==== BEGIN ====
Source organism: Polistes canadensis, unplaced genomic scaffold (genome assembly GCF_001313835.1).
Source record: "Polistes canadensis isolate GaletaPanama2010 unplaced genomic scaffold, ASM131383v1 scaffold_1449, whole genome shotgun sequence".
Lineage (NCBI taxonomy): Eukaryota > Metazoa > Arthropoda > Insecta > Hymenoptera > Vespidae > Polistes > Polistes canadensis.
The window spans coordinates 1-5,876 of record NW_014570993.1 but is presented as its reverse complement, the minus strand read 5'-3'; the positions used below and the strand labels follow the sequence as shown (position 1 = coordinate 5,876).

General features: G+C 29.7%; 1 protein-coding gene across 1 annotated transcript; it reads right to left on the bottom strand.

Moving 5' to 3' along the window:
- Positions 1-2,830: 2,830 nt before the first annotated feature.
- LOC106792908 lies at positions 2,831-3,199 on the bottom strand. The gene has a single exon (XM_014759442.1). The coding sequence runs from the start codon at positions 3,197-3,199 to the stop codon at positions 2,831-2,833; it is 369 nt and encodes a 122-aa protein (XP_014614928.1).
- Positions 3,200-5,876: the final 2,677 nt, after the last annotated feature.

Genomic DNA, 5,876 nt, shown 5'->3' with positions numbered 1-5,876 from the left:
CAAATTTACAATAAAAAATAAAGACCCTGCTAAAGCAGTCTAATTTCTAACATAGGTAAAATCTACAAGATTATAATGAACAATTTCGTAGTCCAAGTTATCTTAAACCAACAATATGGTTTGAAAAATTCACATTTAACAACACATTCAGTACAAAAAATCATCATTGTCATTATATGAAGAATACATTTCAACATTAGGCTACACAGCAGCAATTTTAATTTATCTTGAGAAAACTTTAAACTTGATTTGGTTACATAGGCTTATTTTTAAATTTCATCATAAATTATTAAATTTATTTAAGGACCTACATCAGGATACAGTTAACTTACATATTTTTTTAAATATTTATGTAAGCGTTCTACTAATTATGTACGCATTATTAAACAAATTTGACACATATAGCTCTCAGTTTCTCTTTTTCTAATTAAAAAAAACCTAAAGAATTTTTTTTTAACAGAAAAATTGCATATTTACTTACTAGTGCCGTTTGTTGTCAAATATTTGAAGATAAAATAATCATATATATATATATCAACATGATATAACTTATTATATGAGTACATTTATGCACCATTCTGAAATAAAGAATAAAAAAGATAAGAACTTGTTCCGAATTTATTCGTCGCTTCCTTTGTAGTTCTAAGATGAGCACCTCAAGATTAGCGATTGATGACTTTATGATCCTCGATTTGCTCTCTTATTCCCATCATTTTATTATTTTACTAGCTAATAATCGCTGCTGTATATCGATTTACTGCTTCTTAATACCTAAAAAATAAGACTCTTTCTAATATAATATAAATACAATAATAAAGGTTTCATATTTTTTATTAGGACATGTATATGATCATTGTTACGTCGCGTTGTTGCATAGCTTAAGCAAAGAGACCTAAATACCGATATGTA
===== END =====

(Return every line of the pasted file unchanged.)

Source organism: Polistes canadensis, unplaced genomic scaffold (genome assembly GCF_001313835.1).
Source record: "Polistes canadensis isolate GaletaPanama2010 unplaced genomic scaffold, ASM131383v1 scaffold_1449, whole genome shotgun sequence".
Lineage (NCBI taxonomy): Eukaryota > Metazoa > Arthropoda > Insecta > Hymenoptera > Vespidae > Polistes > Polistes canadensis.
The window spans coordinates 1-5,876 of record NW_014570993.1 but is presented as its reverse complement, the minus strand read 5'-3'; the positions used below and the strand labels follow the sequence as shown (position 1 = coordinate 5,876).

General features: G+C 29.7%; 1 protein-coding gene across 1 annotated transcript; it reads right to left on the bottom strand.

Moving 5' to 3' along the window:
- Positions 1-2,830: 2,830 nt before the first annotated feature.
- LOC106792908 lies at positions 2,831-3,199 on the bottom strand. The gene has a single exon (XM_014759442.1). The coding sequence runs from the start codon at positions 3,197-3,199 to the stop codon at positions 2,831-2,833; it is 369 nt and encodes a 122-aa protein (XP_014614928.1).
- Positions 3,200-5,876: the final 2,677 nt, after the last annotated feature.

Genomic DNA, 5,876 nt, shown 5'->3' with positions numbered 1-5,876 from the left:
CAAATTTACAATAAAAAATAAAGACCCTGCTAAAGCAGTCTAATTTCTAACATAGGTAAAATCTACAAGATTATAATGAACAATTTCGTAGTCCAAGTTATCTTAAACCAACAATATGGTTTGAAAAATTCACATTTAACAACACATTCAGTACAAAAAATCATCATTGTCATTATATGAAGAATACATTTCAACATTAGGCTACACAGCAGCAATTTTAATTTATCTTGAGAAAACTTTAAACTTGATTTGGTTACATAGGCTTATTTTTAAATTTCATCATAAATTATTAAATTTATTTAAGGACCTACATCAGGATACAGTTAACTTACATATTTTTTTAAATATTTATGTAAGCGTTCTACTAATTATGTACGCATTATTAAACAAATTTGACACATATAGCTCTCAGTTTCTCTTTTTCTAATTAAAAAAAACCTAAAGAATTTTTTTTTAACAGAAAAATTGCATATTTACTTACTAGTGCCGTTTGTTGTCAAATATTTGAAGATAAAATAATCATATATATATATATCAACATGATATAACTTATTATATGAGTACATTTATGCACCATTCTGAAATAAAGAATAAAAAAGATAAGAACTTGTTCCGAATTTATTCGTCGCTTCCTTTGTAGTTCTAAGATGAGCACCTCAAGATTAGCGATTGATGACTTTATGATCCTCGATTTGCTCTCTTATTCCCATCATTTTATTATTTTACTAGCTAATAATCGCTGCTGTATATCGATTTACTGCTTCTTAATACCTAAAAAATAAGACTCTTTCTAATATAATATAAATACAATAATAAAGGTTTCATATTTTTTATTAGGACATGTATATGATCATTGTTACGTCGCGTTGTTGCATAGCTTAAGCAAAGAGACCTAAATACCGATATGTA